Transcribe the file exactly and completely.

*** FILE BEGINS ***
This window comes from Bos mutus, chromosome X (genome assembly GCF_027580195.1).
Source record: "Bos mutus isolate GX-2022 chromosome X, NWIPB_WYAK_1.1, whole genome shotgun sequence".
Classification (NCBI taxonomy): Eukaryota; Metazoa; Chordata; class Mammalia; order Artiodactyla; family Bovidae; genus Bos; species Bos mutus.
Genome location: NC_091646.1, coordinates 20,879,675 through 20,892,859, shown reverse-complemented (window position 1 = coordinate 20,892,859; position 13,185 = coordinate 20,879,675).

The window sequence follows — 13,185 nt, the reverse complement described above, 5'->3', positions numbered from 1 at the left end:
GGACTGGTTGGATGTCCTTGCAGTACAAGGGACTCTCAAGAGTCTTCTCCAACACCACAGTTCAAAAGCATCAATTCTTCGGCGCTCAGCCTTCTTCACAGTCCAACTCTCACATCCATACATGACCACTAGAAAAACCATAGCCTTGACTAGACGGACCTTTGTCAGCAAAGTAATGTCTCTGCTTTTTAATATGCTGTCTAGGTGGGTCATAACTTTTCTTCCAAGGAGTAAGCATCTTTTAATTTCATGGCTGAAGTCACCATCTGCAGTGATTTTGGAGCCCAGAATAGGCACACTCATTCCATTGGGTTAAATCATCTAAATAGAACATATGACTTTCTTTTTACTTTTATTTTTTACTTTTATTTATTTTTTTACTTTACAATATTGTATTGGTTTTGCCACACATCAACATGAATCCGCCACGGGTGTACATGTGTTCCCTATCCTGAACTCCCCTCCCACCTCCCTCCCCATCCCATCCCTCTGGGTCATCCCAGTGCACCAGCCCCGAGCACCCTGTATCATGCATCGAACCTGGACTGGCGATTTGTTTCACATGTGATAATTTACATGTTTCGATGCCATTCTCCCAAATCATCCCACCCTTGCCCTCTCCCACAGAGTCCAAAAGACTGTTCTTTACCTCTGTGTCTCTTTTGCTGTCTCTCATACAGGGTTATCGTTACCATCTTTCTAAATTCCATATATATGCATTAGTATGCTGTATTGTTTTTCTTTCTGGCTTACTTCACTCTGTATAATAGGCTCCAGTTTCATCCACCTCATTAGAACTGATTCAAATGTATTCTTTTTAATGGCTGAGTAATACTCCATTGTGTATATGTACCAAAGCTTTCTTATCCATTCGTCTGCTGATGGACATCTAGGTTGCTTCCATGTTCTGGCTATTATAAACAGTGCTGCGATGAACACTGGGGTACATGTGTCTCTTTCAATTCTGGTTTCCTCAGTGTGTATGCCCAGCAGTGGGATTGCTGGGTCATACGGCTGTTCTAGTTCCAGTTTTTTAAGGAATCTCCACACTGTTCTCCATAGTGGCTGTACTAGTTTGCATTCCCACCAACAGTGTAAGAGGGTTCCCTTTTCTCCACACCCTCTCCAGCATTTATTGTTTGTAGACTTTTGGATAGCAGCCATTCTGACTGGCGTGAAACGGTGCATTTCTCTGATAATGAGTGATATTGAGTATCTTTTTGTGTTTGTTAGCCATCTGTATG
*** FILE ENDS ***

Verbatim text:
This window comes from Bos mutus, chromosome X (genome assembly GCF_027580195.1).
Source record: "Bos mutus isolate GX-2022 chromosome X, NWIPB_WYAK_1.1, whole genome shotgun sequence".
Classification (NCBI taxonomy): Eukaryota; Metazoa; Chordata; class Mammalia; order Artiodactyla; family Bovidae; genus Bos; species Bos mutus.
Genome location: NC_091646.1, coordinates 20,879,675 through 20,892,859, shown reverse-complemented (window position 1 = coordinate 20,892,859; position 13,185 = coordinate 20,879,675).

The window sequence follows — 13,185 nt, the reverse complement described above, 5'->3', positions numbered from 1 at the left end:
GGACTGGTTGGATGTCCTTGCAGTACAAGGGACTCTCAAGAGTCTTCTCCAACACCACAGTTCAAAAGCATCAATTCTTCGGCGCTCAGCCTTCTTCACAGTCCAACTCTCACATCCATACATGACCACTAGAAAAACCATAGCCTTGACTAGACGGACCTTTGTCAGCAAAGTAATGTCTCTGCTTTTTAATATGCTGTCTAGGTGGGTCATAACTTTTCTTCCAAGGAGTAAGCATCTTTTAATTTCATGGCTGAAGTCACCATCTGCAGTGATTTTGGAGCCCAGAATAGGCACACTCATTCCATTGGGTTAAATCATCTAAATAGAACATATGACTTTCTTTTTACTTTTATTTTTTACTTTTATTTATTTTTTTACTTTACAATATTGTATTGGTTTTGCCACACATCAACATGAATCCGCCACGGGTGTACATGTGTTCCCTATCCTGAACTCCCCTCCCACCTCCCTCCCCATCCCATCCCTCTGGGTCATCCCAGTGCACCAGCCCCGAGCACCCTGTATCATGCATCGAACCTGGACTGGCGATTTGTTTCACATGTGATAATTTACATGTTTCGATGCCATTCTCCCAAATCATCCCACCCTTGCCCTCTCCCACAGAGTCCAAAAGACTGTTCTTTACCTCTGTGTCTCTTTTGCTGTCTCTCATACAGGGTTATCGTTACCATCTTTCTAAATTCCATATATATGCATTAGTATGCTGTATTGTTTTTCTTTCTGGCTTACTTCACTCTGTATAATAGGCTCCAGTTTCATCCACCTCATTAGAACTGATTCAAATGTATTCTTTTTAATGGCTGAGTAATACTCCATTGTGTATATGTACCAAAGCTTTCTTATCCATTCGTCTGCTGATGGACATCTAGGTTGCTTCCATGTTCTGGCTATTATAAACAGTGCTGCGATGAACACTGGGGTACATGTGTCTCTTTCAATTCTGGTTTCCTCAGTGTGTATGCCCAGCAGTGGGATTGCTGGGTCATACGGCTGTTCTAGTTCCAGTTTTTTAAGGAATCTCCACACTGTTCTCCATAGTGGCTGTACTAGTTTGCATTCCCACCAACAGTGTAAGAGGGTTCCCTTTTCTCCACACCCTCTCCAGCATTTATTGTTTGTAGACTTTTGGATAGCAGCCATTCTGACTGGCGTGAAACGGTGCATTTCTCTGATAATGAGTGATATTGAGTATCTTTTTGTGTTTGTTAGCCATCTGTATG